The Massachusetts-based team has been at this for a while; they showed off a prototype at this year's E3 that put users on an actual road bike. The plan at the time was to build a sort of modular, bring-your-own-bike system, leaving users to steer around virtual worlds by turning the handlebars. Eventually, though, the team ditched all of that and built a custom stationary bike laden with sensors and buttons and thumbsticks on the handlebars. That modularity angle still sort of exists, though: VirZoom's software plays nice with the Rift, along with Sony's as-yet-unreleased PlayStation VR headset (which sadly wasn't working when I went to play with it). They even claim compatibility for HTC's Vive and its room-scale approach to VR, though we're not getting our hands on that anytime soon.
So, how does all of this actually work? Once you're strapped into a headset and seated on the bike, you'll spend most of your time leaning from side-to-side to navigate menus and peddling to jump into games. Speaking of, the software line-up is pretty limited so far — the launch bundle comes with five games, and you'll have to pay $9.99 a month to access your fitness data, multiplayer modes and updates for those existing games. The first month of that Plus subscription services comes free and you'll almost certainly need it, too. The pack-in games, while surprisingly immersive, feel more like quick, arcade-y hits than anything else.
Consider Pegaso, the game I spent the most time with. Leaning my body left and right steered my winged steed and pumping the bikes pedals enough made it leap and soar through the air. Cruising at high altitudes over a valley felt amazing (even though I was damned sweaty at that point), and slowing down to drop into the treetops and snag a coin quickly became second nature. That's it as far as gameplay, though — it's pure time attack, leaving you to collect coins and apples to prolong your flight time until you get tired of it. Another pack-in game has you astride an earthbound horse, racing down the dusty roads of a frontier town lassoing bandits.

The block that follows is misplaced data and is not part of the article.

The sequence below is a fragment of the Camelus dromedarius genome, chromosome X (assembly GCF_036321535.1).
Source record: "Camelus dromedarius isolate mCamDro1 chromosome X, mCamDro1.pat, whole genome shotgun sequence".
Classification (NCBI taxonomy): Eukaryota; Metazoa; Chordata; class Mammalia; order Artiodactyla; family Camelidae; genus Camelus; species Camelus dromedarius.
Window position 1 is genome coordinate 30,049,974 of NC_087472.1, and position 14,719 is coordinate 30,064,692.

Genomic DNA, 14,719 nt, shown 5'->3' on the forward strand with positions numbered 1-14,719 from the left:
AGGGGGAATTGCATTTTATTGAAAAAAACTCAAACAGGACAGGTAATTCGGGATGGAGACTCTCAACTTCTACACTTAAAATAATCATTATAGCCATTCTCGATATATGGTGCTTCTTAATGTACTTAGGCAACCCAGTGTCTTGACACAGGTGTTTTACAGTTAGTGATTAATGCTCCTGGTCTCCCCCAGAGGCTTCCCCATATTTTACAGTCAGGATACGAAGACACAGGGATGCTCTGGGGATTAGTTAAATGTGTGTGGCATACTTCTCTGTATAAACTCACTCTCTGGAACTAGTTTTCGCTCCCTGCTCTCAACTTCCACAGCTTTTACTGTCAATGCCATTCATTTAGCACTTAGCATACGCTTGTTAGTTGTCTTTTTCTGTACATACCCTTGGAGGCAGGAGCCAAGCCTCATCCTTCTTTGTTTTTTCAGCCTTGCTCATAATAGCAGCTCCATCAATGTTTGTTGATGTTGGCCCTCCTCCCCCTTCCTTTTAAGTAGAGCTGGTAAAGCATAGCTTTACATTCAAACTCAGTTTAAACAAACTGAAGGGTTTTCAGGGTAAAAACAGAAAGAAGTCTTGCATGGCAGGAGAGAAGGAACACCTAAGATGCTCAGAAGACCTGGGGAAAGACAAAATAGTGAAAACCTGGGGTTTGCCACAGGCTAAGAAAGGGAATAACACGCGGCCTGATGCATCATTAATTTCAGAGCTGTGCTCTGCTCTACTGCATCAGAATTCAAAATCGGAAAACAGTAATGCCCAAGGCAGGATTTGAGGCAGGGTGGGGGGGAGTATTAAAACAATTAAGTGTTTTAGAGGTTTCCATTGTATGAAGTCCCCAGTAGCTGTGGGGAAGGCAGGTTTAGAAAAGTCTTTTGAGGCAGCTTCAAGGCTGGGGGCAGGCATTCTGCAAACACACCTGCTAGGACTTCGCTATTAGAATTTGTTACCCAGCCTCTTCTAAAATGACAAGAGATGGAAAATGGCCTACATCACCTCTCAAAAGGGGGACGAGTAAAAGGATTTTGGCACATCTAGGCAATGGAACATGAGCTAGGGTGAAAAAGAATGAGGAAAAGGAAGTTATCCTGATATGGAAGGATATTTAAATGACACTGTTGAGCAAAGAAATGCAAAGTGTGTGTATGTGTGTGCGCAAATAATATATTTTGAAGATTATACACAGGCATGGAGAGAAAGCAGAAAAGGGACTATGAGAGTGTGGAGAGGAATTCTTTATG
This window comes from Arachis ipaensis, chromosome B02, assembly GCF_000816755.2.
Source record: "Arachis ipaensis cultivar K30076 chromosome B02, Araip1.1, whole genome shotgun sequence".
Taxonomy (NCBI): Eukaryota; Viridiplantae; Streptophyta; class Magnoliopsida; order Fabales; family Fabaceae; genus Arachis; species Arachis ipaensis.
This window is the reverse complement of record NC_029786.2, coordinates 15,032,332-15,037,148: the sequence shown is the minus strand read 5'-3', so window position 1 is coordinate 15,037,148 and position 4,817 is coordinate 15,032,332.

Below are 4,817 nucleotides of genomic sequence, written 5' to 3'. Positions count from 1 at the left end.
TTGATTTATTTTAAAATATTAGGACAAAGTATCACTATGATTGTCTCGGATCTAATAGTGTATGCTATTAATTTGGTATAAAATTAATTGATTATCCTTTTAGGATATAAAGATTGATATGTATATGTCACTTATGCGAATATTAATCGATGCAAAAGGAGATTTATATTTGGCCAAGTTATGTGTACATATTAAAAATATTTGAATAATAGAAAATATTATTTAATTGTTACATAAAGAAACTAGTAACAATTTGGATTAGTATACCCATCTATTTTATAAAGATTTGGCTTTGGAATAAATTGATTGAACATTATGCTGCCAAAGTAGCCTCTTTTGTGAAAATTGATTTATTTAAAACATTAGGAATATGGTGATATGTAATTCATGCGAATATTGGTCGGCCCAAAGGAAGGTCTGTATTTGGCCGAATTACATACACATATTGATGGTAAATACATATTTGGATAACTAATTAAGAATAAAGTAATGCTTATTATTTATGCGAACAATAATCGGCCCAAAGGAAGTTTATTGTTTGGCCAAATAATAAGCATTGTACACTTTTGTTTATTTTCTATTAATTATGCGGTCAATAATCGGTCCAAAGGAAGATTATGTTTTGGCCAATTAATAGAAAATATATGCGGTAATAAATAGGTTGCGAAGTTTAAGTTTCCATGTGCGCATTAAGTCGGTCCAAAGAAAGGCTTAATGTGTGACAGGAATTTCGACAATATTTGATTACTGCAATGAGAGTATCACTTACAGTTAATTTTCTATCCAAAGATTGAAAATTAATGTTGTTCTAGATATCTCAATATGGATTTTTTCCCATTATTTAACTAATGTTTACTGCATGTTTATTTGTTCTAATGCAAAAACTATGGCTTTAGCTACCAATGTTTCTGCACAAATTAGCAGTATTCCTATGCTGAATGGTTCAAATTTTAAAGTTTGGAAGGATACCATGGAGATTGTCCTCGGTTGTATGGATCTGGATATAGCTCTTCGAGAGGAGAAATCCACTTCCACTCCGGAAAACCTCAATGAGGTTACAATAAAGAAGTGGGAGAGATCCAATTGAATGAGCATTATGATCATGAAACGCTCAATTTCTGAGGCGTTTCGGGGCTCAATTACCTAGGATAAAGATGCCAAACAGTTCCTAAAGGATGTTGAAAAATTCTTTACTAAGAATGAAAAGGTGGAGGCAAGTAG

This one's a little more complex and makes use of the handlebar buttons to snag varmints who keep getting faster and faster. Make no mistake: at higher levels (or with the bike's tension turned up), you'll be drenched. Slightly bored after a while, but drenched. Co-founder CEO Eric Janszen was quick to point out that games can be created widely used Unity engine, and that there are already a few other titles in the works.
While generally pretty neat, VirZoom's method of motion tracking isn't ideal for every situation. One of the launch titles puts you in the driver's seat of a high-performance car on a loopy track; leaning side-to-side steers the car while a button on the handlebars switches gears. If that sounds like no car you've ever driven, well, you're in good company. The fun of lead-footed starts off the line soon gave way to physical confusion — my big clumsy head and the camera tracking its motion didn't come close to replicating the precision of a steering wheel, or even a traditional handheld controller.
So yes, the VirZoom setup is far from perfect. It is, however, a surprisingly effective way to make exercise feel like anything but. I'll report back once final units start shipping to the masses, but those of you mulling a purchase might want to take the plunge soon -- the first 300 bikes are going for $199 instead.